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Quote:Before I deconstruct your other points, answer this question: Do you agree that when an author claims that there are "large" differences between such and such races this does not entail that her concept of race necessitates such differences? Yes or no?

I am saying your question is misinformed: race classification requires significant differences (otherwise there would be no point in classifying). Trivial differences are not useful, e.g. Dobzhansky's (1946) adjacent villages where population x differs by frequency in a gene by <0.1% to population y. Can you explain how this is useful? Note also how you, Dobzhansky (1951) and Sesardic, (2013) contradict yourselves on this: If race classification includes trivial genetic differences between villages, this means there are hundreds of thousands to millions of races. Yet in your book you state that it is not useful to count so many (I agree, and so does Dobzhansky and Sesardic). The difference is i'm not contradicting myself since i'm not saying local populations as small as villages or tribes are races:

"In principle we might introduce names for hundreds or even
thousands of human groups that we could call races on the
grounds of their genetic differentiation . Why do we not do this?
Dobzhansky again explains: ‘'Obviously it would not be convenient
to give racial names to inhabitants of the different counties of Eng-
land or of the different departments of France. But everyone will
agree that the Negroes, the Europeans, and the American Indians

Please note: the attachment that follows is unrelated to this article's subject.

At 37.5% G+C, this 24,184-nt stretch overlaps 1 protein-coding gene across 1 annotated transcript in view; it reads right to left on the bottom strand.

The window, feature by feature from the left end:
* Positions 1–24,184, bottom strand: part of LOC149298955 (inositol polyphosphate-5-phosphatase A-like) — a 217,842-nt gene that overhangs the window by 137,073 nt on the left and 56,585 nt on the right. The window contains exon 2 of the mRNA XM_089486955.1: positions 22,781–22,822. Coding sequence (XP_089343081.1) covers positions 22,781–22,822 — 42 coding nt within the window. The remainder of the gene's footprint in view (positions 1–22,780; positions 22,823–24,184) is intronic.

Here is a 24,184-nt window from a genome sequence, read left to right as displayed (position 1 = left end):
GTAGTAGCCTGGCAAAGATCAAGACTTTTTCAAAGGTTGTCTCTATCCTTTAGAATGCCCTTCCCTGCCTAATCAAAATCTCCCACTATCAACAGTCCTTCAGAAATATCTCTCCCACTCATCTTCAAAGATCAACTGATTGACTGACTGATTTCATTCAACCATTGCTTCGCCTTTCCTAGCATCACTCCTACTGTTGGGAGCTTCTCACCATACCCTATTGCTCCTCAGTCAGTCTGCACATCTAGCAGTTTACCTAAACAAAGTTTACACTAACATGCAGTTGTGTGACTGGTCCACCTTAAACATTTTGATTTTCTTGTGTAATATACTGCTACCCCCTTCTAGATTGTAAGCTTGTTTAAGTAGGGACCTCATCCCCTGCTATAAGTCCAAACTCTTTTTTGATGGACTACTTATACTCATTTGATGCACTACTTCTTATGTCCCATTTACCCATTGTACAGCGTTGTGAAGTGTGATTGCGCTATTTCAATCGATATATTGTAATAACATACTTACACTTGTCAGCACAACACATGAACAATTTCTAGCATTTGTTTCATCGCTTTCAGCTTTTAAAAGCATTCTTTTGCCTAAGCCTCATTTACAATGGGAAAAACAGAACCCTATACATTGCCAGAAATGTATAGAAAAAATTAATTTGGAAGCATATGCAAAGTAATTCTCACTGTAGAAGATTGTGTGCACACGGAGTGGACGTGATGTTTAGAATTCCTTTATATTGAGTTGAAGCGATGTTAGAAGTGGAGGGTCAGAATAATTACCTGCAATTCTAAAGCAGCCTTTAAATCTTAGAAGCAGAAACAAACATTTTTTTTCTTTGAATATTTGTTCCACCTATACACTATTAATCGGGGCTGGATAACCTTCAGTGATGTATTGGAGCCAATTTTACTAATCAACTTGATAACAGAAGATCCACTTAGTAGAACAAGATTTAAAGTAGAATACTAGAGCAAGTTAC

are clearly distinct' (Dobzhansky, 1951)." (Sesardic, 2013)

Note Dobzhansky's own words: "it would not be convenient
to give racial names" to such local populations, but then he argues these populations are races and should be recognised by the classifier.
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In another work, Dobzhansky (1968?) wrote this: "It would nevertheless not occur to anyone to give race names to the populations of every mountain village." Yet in that quote from 1946 he states the opposite.
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(2015-Aug-31, 19:04:52)Chuck Wrote: So would you agree that I can rendered untenable your position simply by marshalling a list of pre Dobzhansky people who recognized as races groups which differed in a minor ways?


Yes, also if you could show them as local breeding populations (demes) or just spatial populations covering small regions. By "local" or "small" I don't mean Buffon's (or whoever it was) "Tatar race".

Good luck finding a scientist of any period who labels the Amish a race, and as you yourself know no one has ever drawn up a human racial classification like this. To do so would require hundreds of thousands races at the very least.